How Healthcare Facilities Are Improving IAQ
Ductwork’s impact on indoor air quality makes audit and repair a top commercial building project
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In the wake of COVID-19, healthcare facility managers, in particular, are looking at more ways to improve the health and safety in commercial buildings, including indoor air quality (IAQ). And a building’s HVAC system is one of the primary ways to improve IAQ, according to the CDC.
With this in mind, Aeroseal’s recent webinar, How Healthcare facilities are improving IAQ in a COVID-19 world, looked at the process and technology being employed globally by some of the world’s leading medical institutions to improve airflow and ventilation.
Leaky Ducts Ruin the Air We Breathe
Leaks cause poor ventilation and allow contaminants to infiltrate ductwork and circulate throughout the building. In addition to decreasing IAQ, this creates indoor comfort problems and increases energy costs.
Common signs of poor ventilation in commercial buildings include:
- Persistent mold and mildew
- Chronic odor issues
- Higher worker illness and absenteeism rates
- Noisy exhaust fans
- Uncomfortable, uneven temperatures
- Higher than normal energy bills
Facility managers often try to address these issues with a mix of filtration, UV lights, and duct cleaning. But without eliminating the leaks, they are simply addressing the symptom and not the cause of these issues.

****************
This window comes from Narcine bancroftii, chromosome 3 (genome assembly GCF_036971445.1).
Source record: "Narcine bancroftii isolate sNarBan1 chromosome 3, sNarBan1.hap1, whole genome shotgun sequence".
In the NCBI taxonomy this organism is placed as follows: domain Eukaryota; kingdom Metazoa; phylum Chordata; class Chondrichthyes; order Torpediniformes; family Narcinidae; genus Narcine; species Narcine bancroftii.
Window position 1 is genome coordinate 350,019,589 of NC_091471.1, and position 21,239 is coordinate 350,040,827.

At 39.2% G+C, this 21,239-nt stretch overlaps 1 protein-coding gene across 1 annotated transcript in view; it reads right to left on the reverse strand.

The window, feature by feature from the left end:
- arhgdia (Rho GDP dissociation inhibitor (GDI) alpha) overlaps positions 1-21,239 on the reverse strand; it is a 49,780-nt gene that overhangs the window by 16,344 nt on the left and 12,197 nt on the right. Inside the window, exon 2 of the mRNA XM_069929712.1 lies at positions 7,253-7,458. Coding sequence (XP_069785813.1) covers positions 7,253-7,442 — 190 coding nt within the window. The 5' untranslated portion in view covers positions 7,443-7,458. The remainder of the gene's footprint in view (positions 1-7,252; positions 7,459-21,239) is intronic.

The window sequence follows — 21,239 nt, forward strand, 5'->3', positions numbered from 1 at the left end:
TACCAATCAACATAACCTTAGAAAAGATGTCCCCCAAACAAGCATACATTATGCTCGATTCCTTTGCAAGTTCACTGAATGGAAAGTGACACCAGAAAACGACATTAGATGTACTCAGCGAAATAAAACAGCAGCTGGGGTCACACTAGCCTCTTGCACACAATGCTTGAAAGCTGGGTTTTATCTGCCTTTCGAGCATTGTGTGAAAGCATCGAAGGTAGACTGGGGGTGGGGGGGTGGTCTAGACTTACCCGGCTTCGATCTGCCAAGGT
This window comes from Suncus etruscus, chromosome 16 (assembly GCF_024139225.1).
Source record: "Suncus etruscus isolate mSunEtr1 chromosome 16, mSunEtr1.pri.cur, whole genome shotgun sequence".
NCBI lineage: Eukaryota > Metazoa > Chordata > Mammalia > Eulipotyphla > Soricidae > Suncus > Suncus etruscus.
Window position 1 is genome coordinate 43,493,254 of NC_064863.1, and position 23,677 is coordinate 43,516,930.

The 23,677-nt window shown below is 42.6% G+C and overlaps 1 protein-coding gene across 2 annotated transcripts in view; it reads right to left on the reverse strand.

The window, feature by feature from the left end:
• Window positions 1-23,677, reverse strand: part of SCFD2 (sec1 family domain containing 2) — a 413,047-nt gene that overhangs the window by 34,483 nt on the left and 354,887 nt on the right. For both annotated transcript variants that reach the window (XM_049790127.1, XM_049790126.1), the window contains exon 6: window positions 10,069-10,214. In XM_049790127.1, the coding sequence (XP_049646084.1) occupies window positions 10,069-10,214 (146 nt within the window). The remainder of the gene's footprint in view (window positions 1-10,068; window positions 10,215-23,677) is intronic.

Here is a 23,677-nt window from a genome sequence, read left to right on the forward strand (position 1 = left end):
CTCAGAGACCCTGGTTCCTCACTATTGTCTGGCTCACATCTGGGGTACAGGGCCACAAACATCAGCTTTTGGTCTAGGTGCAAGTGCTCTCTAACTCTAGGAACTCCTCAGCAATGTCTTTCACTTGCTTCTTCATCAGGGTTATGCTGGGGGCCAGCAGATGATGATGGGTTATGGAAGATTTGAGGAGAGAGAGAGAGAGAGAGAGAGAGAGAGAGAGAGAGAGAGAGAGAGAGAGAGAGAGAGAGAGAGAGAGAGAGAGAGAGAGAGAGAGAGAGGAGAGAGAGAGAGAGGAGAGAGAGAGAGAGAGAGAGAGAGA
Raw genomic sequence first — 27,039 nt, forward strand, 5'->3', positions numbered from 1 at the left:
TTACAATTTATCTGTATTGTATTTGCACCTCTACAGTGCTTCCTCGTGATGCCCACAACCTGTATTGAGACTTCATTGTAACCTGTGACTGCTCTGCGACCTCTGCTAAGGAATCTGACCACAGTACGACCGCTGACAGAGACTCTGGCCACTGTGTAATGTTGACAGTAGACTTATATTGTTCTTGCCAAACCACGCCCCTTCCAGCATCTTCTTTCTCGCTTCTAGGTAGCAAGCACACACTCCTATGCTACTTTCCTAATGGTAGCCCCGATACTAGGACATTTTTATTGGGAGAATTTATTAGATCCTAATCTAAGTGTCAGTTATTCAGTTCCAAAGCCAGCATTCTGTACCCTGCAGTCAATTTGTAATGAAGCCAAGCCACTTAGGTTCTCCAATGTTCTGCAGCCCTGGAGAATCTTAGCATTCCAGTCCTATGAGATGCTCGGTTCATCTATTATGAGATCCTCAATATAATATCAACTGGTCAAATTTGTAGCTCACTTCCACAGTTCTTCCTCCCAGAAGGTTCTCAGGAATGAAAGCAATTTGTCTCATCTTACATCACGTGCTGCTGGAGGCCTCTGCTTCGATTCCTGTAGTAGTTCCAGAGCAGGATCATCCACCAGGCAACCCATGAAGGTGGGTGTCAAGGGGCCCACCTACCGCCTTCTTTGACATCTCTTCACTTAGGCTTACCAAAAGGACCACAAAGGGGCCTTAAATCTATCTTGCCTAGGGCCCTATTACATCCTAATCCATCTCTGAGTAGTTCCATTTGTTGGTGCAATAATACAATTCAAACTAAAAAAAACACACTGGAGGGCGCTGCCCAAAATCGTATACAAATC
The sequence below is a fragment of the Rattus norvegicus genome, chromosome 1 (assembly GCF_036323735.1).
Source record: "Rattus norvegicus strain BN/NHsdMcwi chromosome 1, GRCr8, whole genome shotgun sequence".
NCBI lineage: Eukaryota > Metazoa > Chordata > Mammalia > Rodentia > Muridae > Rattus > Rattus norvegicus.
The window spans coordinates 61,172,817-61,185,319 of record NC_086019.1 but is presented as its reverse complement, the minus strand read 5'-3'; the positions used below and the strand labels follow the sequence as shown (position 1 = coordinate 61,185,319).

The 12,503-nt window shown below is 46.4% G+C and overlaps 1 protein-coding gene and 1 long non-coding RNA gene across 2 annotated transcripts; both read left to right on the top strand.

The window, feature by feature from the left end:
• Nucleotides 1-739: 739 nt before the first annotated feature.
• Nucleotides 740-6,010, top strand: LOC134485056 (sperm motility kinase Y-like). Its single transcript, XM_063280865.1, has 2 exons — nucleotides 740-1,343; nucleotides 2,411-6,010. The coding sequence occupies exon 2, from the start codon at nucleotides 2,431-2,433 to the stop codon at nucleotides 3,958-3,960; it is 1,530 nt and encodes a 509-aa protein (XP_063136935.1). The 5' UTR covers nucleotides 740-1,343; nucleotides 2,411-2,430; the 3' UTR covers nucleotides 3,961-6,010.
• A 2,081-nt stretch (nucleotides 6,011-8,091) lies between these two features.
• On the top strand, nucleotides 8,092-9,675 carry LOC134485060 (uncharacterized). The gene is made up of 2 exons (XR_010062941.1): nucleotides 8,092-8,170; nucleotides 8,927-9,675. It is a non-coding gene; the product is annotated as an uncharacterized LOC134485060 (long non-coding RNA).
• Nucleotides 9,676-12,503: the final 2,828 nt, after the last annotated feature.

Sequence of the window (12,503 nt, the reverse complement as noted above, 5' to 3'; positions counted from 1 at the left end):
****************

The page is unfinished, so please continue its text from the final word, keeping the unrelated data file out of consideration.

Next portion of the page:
Four-Phase Process Ensures a Sustainable Solution
To see an impact on IAQ, Aeroseal takes a four-phased approach to improve an HVAC system’s airflow and ventilation.
Phase One: Audit & Evaluation
This visual audit and inspection assess the condition of your entire HVAC system, including ductwork, to identify potential issues. This includes how to minimize disruption during the sealing process.
Phase Two: Test & Plan
To determine the amount of leakage in the ductwork system, Aeroseal’s team blocks off registers including ventilation shafts, heating and cooling shafts, and other ductwork, to pressurize the system.
With a thorough understanding of the building’s HVAC system leakage, a project timeline and plan are created. This includes energy modeling to identify energy savings and payback.
Phase Three: Repair, Clean, Sanitize, and Seal Ductwork
Making sure the duct system doesn’t need repairs is critical to ensuring project results, this includes VAV or register box connectors, disconnected ductwork, canvas connectors, diffusers, and registers.
Using our non-invasive technology, we seal the ductwork to ensure the building’s HVAC system can operate at peak efficiency. The video below shows how duct leaks are sealed in commercial buildings.
Phase Four: Project Measurement and Verification
The Aeroseal software used to measure duct leakage monitors leak reduction in realtime, as it’s applied. Once a project’s leakage goals are achieved, the software verifies and records the results. A certificate showing the leakage before and after the process is then issued for the facility’s records.
Now all issues impacting IAQ are addressed and, more importantly, IAQ can be sustained.
Aeroseal Duct Sealing Technology: Proven Safe & Non-Toxic
Created at the Berkeley Lab with partial funding from the Department of Energy and Environmental Protection Agency, the process and sealant are safe and non-toxic.